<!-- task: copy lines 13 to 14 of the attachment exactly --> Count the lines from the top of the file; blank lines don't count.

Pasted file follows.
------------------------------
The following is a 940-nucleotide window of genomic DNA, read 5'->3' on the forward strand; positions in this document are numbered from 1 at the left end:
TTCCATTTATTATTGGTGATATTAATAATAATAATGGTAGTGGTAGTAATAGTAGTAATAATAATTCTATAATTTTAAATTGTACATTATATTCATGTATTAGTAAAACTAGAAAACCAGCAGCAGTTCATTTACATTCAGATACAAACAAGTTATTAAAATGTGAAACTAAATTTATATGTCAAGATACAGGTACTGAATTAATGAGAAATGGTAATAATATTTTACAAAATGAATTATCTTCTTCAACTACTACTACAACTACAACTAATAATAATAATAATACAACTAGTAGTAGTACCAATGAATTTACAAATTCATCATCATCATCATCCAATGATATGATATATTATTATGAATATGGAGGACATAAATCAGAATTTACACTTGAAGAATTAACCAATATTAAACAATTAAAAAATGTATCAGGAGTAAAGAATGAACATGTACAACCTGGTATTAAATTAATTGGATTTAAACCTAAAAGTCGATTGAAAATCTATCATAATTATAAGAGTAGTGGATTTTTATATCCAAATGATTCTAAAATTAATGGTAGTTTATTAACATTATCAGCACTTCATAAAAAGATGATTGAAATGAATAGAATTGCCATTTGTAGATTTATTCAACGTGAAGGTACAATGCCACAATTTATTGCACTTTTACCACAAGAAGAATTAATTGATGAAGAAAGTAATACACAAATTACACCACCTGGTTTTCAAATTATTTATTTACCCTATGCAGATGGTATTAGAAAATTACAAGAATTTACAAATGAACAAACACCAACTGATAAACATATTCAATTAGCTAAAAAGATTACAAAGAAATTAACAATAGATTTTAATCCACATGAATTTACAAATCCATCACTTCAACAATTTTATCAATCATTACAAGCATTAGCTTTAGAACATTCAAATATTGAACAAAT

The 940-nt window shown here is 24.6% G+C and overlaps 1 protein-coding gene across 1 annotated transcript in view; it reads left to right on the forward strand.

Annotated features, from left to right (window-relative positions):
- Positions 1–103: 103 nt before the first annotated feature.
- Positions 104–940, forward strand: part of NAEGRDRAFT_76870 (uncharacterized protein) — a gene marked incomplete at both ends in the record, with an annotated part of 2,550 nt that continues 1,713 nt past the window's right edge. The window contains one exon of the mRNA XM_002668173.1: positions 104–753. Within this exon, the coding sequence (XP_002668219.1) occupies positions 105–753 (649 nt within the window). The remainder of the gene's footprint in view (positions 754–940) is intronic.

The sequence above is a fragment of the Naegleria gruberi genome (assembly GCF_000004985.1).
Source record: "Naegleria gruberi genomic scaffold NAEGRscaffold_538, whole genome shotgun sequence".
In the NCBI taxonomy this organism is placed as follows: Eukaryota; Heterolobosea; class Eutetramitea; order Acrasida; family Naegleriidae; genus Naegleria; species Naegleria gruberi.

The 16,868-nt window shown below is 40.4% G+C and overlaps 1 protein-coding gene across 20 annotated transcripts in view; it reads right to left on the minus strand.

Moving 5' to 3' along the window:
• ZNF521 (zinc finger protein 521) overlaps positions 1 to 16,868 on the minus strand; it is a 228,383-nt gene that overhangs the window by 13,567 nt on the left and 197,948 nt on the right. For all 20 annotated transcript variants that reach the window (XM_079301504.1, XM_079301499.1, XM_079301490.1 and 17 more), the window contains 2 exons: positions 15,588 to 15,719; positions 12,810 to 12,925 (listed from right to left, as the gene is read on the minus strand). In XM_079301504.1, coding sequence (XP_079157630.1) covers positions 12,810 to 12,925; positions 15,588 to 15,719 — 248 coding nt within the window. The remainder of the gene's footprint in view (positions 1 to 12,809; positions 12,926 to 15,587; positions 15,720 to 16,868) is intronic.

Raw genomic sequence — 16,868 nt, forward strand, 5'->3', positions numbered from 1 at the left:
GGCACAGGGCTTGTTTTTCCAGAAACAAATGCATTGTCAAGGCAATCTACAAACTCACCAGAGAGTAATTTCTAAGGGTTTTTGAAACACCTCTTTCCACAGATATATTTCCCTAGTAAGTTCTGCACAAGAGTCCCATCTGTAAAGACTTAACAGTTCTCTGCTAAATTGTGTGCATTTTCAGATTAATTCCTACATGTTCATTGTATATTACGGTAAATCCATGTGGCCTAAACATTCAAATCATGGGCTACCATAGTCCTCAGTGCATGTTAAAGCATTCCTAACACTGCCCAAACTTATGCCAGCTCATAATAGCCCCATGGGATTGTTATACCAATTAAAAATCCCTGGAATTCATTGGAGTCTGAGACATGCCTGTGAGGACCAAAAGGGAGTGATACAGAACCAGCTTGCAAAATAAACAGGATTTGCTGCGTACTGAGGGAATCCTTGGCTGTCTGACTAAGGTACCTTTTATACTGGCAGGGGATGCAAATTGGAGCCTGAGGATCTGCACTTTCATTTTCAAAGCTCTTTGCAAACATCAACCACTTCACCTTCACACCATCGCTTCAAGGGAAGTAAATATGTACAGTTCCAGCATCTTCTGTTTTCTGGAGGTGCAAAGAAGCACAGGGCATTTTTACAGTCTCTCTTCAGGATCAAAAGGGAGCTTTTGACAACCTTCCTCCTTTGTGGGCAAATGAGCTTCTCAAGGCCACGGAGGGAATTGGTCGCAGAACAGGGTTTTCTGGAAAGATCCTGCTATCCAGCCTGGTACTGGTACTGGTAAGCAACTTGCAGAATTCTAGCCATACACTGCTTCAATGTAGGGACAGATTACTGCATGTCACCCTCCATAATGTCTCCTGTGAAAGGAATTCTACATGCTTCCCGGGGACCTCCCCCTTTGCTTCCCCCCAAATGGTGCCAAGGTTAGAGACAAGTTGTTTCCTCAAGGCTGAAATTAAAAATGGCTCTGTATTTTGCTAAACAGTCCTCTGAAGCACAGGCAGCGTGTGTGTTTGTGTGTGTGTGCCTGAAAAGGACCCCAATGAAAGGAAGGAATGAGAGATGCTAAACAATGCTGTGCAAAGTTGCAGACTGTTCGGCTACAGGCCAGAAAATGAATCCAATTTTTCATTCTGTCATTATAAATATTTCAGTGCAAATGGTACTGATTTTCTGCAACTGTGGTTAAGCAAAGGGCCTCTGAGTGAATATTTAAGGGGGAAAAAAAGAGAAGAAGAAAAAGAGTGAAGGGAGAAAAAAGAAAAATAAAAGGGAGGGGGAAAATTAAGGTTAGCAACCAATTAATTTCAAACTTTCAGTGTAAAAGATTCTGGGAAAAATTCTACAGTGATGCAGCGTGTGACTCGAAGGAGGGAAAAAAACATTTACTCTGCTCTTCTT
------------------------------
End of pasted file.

Raw genomic sequence — 16,868 nt, forward strand, 5'->3', positions numbered from 1 at the left:
GGCACAGGGCTTGTTTTTCCAGAAACAAATGCATTGTCAAGGCAATCTACAAACTCACCAGAGAGTAATTTCTAAGGGTTTTTGAAACACCTCTTTCCACAGATATATTTCCCTAGTAAGTTCTGCACAAGAGTCCCATCTGTAAAGACTTAACAGTTCTCTGCTAAATTGTGTGCATTTTCAGATTAATTCCTACATGTTCATTGTATATTACGGTAAATCCATGTGGCCTAAACATTCAAATCATGGGCTACCATAGTCCTCAGTGCATGTTAAAGCATTCCTAACACTGCCCAAACTTATGCCAGCTCATAATAGCCCCATGGGATTGTTATACCAATTAAAAATCCCTGGAATTCATTGGAGTCTGAGACATGCCTGTGAGGACCAAAAGGGAGTGATACAGAACCAGCTTGCAAAATAAACAGGATTTGCTGCGTACTGAGGGAATCCTTGGCTGTCTGACTAAGGTACCTTTTATACTGGCAGGGGATGCAAATTGGAGCCTGAGGATCTGCACTTTCATTTTCAAAGCTCTTTGCAAACATCAACCACTTCACCTTCACACCATCGCTTCAAGGGAAGTAAATATGTACAGTTCCAGCATCTTCTGTTTTCTGGAGGTGCAAAGAAGCACAGGGCATTTTTACAGTCTCTCTTCAGGATCAAAAGGGAGCTTTTGACAACCTTCCTCCTTTGTGGGCAAATGAGCTTCTCAAGGCCACGGAGGGAATTGGTCGCAGAACAGGGTTTTCTGGAAAGATCCTGCTATCCAGCCTGGTACTGGTACTGGTAAGCAACTTGCAGAATTCTAGCCATACACTGCTTCAATGTAGGGACAGATTACTGCATGTCACCCTCCATAATGTCTCCTGTGAAAGGAATTCTACATGCTTCCCGGGGACCTCCCCCTTTGCTTCCCCCCAAATGGTGCCAAGGTTAGAGACAAGTTGTTTCCTCAAGGCTGAAATTAAAAATGGCTCTGTATTTTGCTAAACAGTCCTCTGAAGCACAGGCAGCGTGTGTGTTTGTGTGTGTGTGCCTGAAAAGGACCCCAATGAAAGGAAGGAATGAGAGATGCTAAACAATGCTGTGCAAAGTTGCAGACTGTTCGGCTACAGGCCAGAAAATGAATCCAATTTTTCATTCTGTCATTATAAATATTTCAGTGCAAATGGTACTGATTTTCTGCAACTGTGGTTAAGCAAAGGGCCTCTGAGTGAATATTTAAGGGGGAAAAAAAGAGAAGAAGAAAAAGAGTGAAGGGAGAAAAAAGAAAAATAAAAGGGAGGGGGAAAATTAAGGTTAGCAACCAATTAATTTCAAACTTTCAGTGTAAAAGATTCTGGGAAAAATTCTACAGTGATGCAGCGTGTGACTCGAAGGAGGGAAAAAAACATTTACTCTGCTCTTCTT